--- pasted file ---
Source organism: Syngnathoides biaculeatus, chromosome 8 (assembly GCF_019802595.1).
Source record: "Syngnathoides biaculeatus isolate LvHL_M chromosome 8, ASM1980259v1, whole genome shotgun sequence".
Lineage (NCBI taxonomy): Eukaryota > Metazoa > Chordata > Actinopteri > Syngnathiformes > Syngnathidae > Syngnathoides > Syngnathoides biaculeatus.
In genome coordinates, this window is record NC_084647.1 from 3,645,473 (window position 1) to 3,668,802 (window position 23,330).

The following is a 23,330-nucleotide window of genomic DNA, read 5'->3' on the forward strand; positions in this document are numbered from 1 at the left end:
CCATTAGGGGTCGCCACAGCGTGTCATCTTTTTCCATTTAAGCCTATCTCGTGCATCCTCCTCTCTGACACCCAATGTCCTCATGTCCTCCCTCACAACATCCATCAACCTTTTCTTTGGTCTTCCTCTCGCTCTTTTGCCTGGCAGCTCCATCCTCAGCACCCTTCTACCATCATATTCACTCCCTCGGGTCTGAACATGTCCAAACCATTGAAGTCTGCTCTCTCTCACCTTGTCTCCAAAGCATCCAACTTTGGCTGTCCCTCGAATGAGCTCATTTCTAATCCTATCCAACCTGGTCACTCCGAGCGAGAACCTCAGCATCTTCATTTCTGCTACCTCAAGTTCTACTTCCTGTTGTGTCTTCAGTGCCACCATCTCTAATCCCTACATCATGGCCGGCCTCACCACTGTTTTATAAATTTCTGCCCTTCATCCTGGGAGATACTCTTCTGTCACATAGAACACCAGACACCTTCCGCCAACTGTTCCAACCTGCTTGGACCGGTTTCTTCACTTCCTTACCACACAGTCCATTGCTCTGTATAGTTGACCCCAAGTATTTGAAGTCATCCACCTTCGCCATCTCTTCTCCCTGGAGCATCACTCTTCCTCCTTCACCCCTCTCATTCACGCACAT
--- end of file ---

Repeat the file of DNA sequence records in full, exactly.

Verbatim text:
Source organism: Syngnathoides biaculeatus, chromosome 8 (assembly GCF_019802595.1).
Source record: "Syngnathoides biaculeatus isolate LvHL_M chromosome 8, ASM1980259v1, whole genome shotgun sequence".
Lineage (NCBI taxonomy): Eukaryota > Metazoa > Chordata > Actinopteri > Syngnathiformes > Syngnathidae > Syngnathoides > Syngnathoides biaculeatus.
In genome coordinates, this window is record NC_084647.1 from 3,645,473 (window position 1) to 3,668,802 (window position 23,330).

The following is a 23,330-nucleotide window of genomic DNA, read 5'->3' on the forward strand; positions in this document are numbered from 1 at the left end:
CCATTAGGGGTCGCCACAGCGTGTCATCTTTTTCCATTTAAGCCTATCTCGTGCATCCTCCTCTCTGACACCCAATGTCCTCATGTCCTCCCTCACAACATCCATCAACCTTTTCTTTGGTCTTCCTCTCGCTCTTTTGCCTGGCAGCTCCATCCTCAGCACCCTTCTACCATCATATTCACTCCCTCGGGTCTGAACATGTCCAAACCATTGAAGTCTGCTCTCTCTCACCTTGTCTCCAAAGCATCCAACTTTGGCTGTCCCTCGAATGAGCTCATTTCTAATCCTATCCAACCTGGTCACTCCGAGCGAGAACCTCAGCATCTTCATTTCTGCTACCTCAAGTTCTACTTCCTGTTGTGTCTTCAGTGCCACCATCTCTAATCCCTACATCATGGCCGGCCTCACCACTGTTTTATAAATTTCTGCCCTTCATCCTGGGAGATACTCTTCTGTCACATAGAACACCAGACACCTTCCGCCAACTGTTCCAACCTGCTTGGACCGGTTTCTTCACTTCCTTACCACACAGTCCATTGCTCTGTATAGTTGACCCCAAGTATTTGAAGTCATCCACCTTCGCCATCTCTTCTCCCTGGAGCATCACTCTTCCTCCTTCACCCCTCTCATTCACGCACAT